It was amazing. I didn’t stress about a single thing. We got the kids checked into the church’s registration system, sent Ella off the elementary age kids area and took Jon to the preschool area. I was worried about this part because Jon has attachment issues to me, and those issues flared up every Sunday just before he went to his Sunday school class and I went to mine. So I expected tears. I expected screaming. Instead, I watched my son stroll into a completely foreign environment, pick up a truck, and immediately start playing.

He never even looked back.

I figured if he could do it, then so could I. I walked back out to the lobby area, grabbed a free cup of coffee, found Rachel, and together we strolled into an entirely different world. And for an hour, I forgot I was a pastor. I forgot what it felt like to worry over the service.

I remembered what it was like to simply let go of myself, and enter into the presence of the holy, righteous, and awesome God of All.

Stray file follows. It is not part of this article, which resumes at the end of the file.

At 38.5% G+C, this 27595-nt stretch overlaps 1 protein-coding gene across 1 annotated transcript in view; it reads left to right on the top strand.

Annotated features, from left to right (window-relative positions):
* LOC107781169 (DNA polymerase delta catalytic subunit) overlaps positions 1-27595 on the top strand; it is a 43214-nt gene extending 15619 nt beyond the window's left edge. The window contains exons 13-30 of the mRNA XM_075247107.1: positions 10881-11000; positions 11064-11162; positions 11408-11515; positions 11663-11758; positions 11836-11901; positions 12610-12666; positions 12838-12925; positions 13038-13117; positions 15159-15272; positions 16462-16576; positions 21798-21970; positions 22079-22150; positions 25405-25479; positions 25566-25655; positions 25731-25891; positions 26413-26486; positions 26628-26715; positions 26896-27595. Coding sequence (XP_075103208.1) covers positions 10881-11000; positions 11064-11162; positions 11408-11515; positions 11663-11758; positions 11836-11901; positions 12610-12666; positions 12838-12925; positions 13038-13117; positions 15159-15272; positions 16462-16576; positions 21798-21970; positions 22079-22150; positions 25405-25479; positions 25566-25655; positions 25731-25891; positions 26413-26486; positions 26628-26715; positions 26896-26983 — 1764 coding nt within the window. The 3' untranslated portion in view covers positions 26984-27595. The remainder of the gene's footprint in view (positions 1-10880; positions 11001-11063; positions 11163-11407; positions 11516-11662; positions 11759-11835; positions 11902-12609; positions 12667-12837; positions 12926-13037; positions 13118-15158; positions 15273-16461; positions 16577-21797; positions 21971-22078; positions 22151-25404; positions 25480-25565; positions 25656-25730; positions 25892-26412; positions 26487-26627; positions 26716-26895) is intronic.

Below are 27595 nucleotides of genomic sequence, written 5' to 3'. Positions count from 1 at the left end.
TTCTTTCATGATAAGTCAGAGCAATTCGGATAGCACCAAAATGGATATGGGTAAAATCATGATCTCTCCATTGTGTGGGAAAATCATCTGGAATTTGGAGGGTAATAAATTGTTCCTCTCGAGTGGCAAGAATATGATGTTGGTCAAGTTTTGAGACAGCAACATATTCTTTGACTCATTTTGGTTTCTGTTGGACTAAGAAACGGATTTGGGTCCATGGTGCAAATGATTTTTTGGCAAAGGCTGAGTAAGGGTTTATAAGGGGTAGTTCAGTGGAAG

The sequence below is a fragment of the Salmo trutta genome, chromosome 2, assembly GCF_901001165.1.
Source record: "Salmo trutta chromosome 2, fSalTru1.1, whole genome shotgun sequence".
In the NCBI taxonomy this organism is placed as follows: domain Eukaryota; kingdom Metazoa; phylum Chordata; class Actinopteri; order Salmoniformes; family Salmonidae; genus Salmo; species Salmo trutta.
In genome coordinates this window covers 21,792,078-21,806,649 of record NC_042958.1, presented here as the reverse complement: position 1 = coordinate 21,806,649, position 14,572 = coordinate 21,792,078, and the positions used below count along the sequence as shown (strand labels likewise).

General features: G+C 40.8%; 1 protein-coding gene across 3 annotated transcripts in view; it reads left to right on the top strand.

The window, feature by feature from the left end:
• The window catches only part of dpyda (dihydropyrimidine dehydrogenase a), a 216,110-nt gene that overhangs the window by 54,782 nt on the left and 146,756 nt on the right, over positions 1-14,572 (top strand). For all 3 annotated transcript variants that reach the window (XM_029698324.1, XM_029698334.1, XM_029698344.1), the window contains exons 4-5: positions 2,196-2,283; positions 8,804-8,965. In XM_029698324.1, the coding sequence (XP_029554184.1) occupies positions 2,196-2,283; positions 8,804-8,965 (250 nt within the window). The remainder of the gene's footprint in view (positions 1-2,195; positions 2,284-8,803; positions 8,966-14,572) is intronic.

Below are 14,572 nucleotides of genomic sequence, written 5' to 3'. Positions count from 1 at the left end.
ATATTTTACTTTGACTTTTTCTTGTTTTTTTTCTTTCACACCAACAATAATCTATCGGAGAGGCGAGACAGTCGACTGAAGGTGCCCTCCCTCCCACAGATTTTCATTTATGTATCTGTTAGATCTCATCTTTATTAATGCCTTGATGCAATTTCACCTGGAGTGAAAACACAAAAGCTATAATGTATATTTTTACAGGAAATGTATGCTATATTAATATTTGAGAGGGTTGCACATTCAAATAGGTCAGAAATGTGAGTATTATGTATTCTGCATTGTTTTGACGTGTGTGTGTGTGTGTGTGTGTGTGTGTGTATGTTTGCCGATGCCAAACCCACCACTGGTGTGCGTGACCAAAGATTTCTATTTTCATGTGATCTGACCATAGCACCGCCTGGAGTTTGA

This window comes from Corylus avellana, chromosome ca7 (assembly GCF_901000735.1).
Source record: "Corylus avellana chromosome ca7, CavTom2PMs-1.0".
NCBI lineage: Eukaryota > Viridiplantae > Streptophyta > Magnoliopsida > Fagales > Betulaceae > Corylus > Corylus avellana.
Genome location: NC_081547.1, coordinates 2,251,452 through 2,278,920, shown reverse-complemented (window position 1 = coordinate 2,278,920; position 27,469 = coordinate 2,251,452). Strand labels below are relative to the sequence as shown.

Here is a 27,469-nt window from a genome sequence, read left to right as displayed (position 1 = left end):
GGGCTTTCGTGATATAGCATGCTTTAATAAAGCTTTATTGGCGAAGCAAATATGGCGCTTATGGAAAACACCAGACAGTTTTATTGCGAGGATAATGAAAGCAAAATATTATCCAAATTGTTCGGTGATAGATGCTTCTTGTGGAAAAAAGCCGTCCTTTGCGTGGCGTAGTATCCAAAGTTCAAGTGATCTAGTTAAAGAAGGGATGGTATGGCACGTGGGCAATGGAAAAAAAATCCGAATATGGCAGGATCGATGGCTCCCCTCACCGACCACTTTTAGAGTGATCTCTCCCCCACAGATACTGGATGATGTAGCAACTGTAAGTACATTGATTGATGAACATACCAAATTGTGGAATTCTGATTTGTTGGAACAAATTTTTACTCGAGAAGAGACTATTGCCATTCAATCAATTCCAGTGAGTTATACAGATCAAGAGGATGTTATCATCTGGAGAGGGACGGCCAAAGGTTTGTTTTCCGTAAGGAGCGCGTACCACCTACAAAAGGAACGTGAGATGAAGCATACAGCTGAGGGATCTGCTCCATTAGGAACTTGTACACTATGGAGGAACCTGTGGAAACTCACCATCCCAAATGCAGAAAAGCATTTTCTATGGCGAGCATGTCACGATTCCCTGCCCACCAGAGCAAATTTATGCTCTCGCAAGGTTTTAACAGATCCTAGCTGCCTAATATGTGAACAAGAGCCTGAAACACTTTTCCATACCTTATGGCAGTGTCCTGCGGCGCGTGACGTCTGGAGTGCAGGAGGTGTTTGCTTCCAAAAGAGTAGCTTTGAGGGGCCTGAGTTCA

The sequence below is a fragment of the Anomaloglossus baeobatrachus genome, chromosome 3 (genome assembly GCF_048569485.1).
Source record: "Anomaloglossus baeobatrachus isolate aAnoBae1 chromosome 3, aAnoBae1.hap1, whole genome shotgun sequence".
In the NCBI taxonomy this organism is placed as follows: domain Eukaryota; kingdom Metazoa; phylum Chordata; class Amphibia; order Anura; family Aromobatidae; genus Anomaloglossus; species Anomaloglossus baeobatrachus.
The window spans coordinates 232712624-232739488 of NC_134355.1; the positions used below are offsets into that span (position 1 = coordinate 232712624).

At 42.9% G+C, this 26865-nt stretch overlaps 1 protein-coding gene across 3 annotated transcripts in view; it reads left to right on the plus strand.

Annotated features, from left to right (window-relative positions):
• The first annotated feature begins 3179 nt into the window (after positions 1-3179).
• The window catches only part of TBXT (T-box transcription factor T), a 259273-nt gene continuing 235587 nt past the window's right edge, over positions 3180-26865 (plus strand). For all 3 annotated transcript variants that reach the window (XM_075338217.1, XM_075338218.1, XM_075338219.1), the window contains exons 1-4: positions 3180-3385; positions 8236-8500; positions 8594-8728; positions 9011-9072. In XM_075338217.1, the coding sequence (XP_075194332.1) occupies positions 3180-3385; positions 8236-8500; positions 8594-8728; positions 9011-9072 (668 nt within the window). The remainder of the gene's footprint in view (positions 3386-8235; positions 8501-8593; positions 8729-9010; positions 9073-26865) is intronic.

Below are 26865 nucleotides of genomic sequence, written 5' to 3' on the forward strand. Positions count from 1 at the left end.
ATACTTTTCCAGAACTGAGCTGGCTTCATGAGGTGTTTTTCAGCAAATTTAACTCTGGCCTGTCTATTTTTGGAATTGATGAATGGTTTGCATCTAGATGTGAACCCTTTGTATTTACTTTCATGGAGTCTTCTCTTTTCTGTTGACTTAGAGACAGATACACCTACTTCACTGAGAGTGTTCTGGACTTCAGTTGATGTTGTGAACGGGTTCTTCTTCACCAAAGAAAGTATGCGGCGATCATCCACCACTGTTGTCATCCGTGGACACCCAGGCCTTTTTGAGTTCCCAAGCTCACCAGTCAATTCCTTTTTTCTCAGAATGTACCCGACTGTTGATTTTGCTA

Now I’m not saying you don’t worship as a pastor. You do. It’s just different. You’re so involved with the mechanics of the service that you’re a bit more aware of what’s going on than most people. You know what needs to go on in the Audio/Visual booth; you know when the men need to take up the offering; you’re subconsciously listening to the ticking of the clock in your head; reading the body language of the people; judging the ambient temperature in the room, watching the faces during singing, worrying about the lighting, revisiting your sermons notes in your head, thinking about how you might want to change an illustration or the close. In many modern churches, you’re the one responsible for making sure that the people have done their part to make the service worshipful.